Back in the year 5021CE, I was 10 years old. Being interested in space, I had lobbied my parents to visit a black hole, only to be refused. So, imagine my delight, when for our science project, we were asked to visit one.
We were to draw diagrams of a black hole and make a presentation on it. Reluctantly, my parents booked a ship to QX-33, a newly discovered black hole. It was right in the Milky Way, so we reached quickly. The QX-33 spaceport was a few hundred million kilometers away from the actual hole. I hurriedly disembarked, and ran to the observation deck. QX-33 was only as large as Corsica, yet, it was devouring a gargantuan blue giant. It had a mass equivalent to 15 Suns. We were told the story of QX-33. It was born when a large star died in a supernova explosion. The black part was the event horizon. If one crossed the event horizon, there was no chance of returning. At the very center was the singularity, a place where matter is compressed down to an infinitely tiny point, and time breaks down. Around the event horizon was the accretion disk, made up of hot, glowing gases. I frantically noted everything down. Even my parents, usually uninterested in everything space, didn’t seem too bored.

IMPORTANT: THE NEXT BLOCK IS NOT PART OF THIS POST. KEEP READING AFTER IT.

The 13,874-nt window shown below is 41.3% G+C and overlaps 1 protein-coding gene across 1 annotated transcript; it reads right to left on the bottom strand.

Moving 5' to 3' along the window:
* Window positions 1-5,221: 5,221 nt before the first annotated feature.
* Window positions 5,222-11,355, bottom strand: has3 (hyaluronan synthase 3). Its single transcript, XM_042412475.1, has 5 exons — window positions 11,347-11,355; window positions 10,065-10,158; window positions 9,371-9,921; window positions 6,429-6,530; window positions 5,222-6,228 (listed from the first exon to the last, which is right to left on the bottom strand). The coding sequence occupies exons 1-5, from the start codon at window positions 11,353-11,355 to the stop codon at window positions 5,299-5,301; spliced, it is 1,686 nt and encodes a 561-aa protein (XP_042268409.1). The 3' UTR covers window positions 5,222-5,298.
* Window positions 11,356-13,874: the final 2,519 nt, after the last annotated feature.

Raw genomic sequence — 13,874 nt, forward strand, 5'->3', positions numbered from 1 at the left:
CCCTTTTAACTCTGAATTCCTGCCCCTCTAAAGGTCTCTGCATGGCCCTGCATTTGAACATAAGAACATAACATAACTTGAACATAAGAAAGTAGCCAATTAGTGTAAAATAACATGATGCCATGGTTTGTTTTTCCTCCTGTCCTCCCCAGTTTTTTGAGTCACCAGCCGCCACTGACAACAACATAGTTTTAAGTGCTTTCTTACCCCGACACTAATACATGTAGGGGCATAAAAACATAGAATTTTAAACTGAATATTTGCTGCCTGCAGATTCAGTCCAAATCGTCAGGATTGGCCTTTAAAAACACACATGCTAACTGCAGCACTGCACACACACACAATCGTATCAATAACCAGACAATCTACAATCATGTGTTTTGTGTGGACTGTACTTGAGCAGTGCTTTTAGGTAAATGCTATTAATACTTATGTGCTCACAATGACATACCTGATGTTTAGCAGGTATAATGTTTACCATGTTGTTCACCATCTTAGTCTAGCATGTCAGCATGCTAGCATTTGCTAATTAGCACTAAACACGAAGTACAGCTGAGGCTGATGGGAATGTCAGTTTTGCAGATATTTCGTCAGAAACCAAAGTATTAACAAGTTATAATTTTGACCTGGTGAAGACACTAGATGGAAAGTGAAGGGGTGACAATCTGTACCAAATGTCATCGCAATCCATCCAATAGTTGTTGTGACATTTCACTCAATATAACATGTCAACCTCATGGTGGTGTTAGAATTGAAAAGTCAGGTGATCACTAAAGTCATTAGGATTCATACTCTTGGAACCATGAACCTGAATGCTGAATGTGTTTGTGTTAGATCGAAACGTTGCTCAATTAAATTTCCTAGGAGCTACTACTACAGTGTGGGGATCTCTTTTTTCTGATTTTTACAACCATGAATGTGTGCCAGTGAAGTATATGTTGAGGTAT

Soon, the time came for me to return. I packed up my notes and took my seat on the ship. This science project had morphed into a memorable excursion.